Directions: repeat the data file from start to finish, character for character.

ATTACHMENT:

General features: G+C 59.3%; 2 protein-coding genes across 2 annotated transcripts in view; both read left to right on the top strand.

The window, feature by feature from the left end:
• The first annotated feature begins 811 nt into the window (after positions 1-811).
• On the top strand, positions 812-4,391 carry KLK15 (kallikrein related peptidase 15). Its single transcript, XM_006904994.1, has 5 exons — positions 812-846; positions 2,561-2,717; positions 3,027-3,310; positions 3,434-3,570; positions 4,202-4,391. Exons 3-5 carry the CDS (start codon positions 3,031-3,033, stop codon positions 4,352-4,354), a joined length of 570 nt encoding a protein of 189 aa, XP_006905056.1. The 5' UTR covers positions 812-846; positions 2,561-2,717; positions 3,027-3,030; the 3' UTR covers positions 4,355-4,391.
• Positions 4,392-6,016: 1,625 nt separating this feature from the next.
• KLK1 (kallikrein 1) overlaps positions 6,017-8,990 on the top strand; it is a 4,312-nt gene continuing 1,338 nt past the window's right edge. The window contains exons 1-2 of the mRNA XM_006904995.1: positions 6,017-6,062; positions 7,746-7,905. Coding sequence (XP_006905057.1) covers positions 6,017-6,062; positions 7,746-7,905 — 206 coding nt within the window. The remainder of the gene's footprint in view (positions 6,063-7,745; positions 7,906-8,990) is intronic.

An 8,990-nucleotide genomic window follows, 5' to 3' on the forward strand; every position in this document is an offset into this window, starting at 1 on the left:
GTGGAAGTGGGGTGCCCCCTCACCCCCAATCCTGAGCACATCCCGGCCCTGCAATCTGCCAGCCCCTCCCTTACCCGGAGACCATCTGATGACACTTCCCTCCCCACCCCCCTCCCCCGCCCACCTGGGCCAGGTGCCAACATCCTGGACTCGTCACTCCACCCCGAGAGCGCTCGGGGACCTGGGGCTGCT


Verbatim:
General features: G+C 59.3%; 2 protein-coding genes across 2 annotated transcripts in view; both read left to right on the top strand.

The window, feature by feature from the left end:
• The first annotated feature begins 811 nt into the window (after positions 1-811).
• On the top strand, positions 812-4,391 carry KLK15 (kallikrein related peptidase 15). Its single transcript, XM_006904994.1, has 5 exons — positions 812-846; positions 2,561-2,717; positions 3,027-3,310; positions 3,434-3,570; positions 4,202-4,391. Exons 3-5 carry the CDS (start codon positions 3,031-3,033, stop codon positions 4,352-4,354), a joined length of 570 nt encoding a protein of 189 aa, XP_006905056.1. The 5' UTR covers positions 812-846; positions 2,561-2,717; positions 3,027-3,030; the 3' UTR covers positions 4,355-4,391.
• Positions 4,392-6,016: 1,625 nt separating this feature from the next.
• KLK1 (kallikrein 1) overlaps positions 6,017-8,990 on the top strand; it is a 4,312-nt gene continuing 1,338 nt past the window's right edge. The window contains exons 1-2 of the mRNA XM_006904995.1: positions 6,017-6,062; positions 7,746-7,905. Coding sequence (XP_006905057.1) covers positions 6,017-6,062; positions 7,746-7,905 — 206 coding nt within the window. The remainder of the gene's footprint in view (positions 6,063-7,745; positions 7,906-8,990) is intronic.

An 8,990-nucleotide genomic window follows, 5' to 3' on the forward strand; every position in this document is an offset into this window, starting at 1 on the left:
GTGGAAGTGGGGTGCCCCCTCACCCCCAATCCTGAGCACATCCCGGCCCTGCAATCTGCCAGCCCCTCCCTTACCCGGAGACCATCTGATGACACTTCCCTCCCCACCCCCCTCCCCCGCCCACCTGGGCCAGGTGCCAACATCCTGGACTCGTCACTCCACCCCGAGAGCGCTCGGGGACCTGGGGCTGCT